NEW YORK: An increasing proportion of Hispanic millennials are bilingual and marketers seeking to reach them ought to consider using Spanish rather than English at crucial moments, according to research.

In The Bilingual Brain, an ESOMAR Latin America paper, researchers outlined a three-stage study with 227 bilingual participants that tested TV advertisements across categories.

Ads were compared in English and in Spanish; ads in "Spanglish" were also tested; and finally ads in English, Spanish and Spanglish were tested within the context of English or Spanish programming.

The authors, Manuel Garcia-Garcia, neuroscience director at Nielsen, Roberto Ruiz, svp/strategy and insights at Univision Communications, and Esther Franklin, evp/head of SMG Americas Strategy at Starcom, found that, overall, Spanish-language advertising did a better job connecting with bilingual millennials in a range of scenarios.

That being the case, they advised the use of Spanish during emotional moments, social interactions and branding sequences.

For example, when they compared the neurological effectiveness of identical advertisements in both Spanish and English, the Spanish version performed the same or better than its English counterpart.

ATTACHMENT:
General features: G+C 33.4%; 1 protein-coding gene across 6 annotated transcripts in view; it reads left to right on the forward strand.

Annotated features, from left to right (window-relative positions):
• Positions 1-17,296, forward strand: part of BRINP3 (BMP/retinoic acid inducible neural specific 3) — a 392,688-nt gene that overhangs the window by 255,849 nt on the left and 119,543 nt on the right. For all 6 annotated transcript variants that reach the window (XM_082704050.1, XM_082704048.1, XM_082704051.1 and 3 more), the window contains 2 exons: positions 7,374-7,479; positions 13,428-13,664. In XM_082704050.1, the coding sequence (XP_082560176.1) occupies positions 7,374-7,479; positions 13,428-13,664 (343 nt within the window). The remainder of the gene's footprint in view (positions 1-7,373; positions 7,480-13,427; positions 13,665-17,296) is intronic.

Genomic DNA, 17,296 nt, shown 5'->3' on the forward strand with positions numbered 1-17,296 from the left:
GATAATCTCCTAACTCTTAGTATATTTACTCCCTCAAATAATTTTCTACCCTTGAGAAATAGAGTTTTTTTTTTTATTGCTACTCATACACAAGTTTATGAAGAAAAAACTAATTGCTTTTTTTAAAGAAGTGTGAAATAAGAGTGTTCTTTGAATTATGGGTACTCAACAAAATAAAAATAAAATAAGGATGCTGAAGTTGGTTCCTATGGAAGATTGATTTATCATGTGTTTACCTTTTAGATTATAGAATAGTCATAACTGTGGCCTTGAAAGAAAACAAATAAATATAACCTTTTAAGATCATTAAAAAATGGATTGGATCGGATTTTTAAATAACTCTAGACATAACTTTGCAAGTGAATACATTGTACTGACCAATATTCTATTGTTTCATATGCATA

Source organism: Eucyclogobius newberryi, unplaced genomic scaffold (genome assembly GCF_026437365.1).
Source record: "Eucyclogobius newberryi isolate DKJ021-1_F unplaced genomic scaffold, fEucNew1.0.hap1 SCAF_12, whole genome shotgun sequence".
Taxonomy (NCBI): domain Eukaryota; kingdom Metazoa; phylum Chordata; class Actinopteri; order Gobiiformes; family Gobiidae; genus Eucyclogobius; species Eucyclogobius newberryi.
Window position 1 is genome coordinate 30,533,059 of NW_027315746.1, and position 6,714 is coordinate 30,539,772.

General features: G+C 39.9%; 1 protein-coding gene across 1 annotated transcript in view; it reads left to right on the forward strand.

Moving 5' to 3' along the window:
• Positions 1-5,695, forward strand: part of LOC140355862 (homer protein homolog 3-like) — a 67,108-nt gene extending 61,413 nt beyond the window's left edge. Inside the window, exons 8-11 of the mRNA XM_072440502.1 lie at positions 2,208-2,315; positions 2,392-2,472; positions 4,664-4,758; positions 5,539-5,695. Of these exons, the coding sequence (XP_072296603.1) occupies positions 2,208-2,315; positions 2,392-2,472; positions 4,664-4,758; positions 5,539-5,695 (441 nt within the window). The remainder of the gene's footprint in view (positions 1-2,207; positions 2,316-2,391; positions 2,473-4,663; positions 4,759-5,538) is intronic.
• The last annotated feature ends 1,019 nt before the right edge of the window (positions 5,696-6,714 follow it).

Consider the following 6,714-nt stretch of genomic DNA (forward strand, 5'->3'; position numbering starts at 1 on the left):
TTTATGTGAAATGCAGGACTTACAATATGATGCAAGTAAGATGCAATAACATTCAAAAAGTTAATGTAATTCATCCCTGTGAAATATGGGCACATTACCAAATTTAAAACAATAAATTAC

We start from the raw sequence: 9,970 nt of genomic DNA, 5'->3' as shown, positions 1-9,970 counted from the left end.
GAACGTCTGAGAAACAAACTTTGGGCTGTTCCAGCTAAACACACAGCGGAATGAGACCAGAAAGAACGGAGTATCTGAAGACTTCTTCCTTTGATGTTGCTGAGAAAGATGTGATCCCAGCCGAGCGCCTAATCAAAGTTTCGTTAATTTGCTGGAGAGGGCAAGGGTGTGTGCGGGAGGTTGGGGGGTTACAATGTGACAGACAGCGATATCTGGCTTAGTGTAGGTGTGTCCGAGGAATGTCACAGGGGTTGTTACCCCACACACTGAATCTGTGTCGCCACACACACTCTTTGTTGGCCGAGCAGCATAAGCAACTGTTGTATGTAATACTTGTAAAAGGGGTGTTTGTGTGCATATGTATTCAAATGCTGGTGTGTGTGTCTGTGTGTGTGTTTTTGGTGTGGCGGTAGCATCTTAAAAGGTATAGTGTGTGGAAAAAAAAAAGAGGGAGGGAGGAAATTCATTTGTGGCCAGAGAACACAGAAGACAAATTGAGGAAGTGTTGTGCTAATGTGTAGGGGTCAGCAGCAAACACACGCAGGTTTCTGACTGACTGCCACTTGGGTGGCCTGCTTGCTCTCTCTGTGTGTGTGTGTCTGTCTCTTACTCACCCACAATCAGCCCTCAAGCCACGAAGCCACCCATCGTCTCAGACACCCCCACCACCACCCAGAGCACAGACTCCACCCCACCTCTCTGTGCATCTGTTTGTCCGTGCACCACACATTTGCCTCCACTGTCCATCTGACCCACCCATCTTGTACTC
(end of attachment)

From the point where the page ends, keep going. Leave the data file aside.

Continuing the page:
In particular, Spanish ads proved more emotionally engaging when following Spanish-language programming than English ads did when following an English programme, or when English ads followed Spanish programming.

Even though the participants were bilingual, the authors noted that switching between languages meant that their focus shifted to processing that language change and away from content.

As a result, it becomes important to consider where best to place key branding and messaging in an ad.

The authors recommended these aspects "should not be shown within ten seconds of a language shift" in order to avoid them being missed as cognitive resources are diverted.

They also discovered several other nuances in how bilingual millennials perceived ads. Thus, for Spanglish ads, sequences with Spanish voiceover showed higher memory scores than those in English.

And during English programming, Spanglish advertising strengthened relevance for bilingual consumers. But when they had been primed with Spanish programming, Spanglish ads were less engaging and therefore seemed less relevant.

Data sourced from ESOMAR; additional content by Warc staff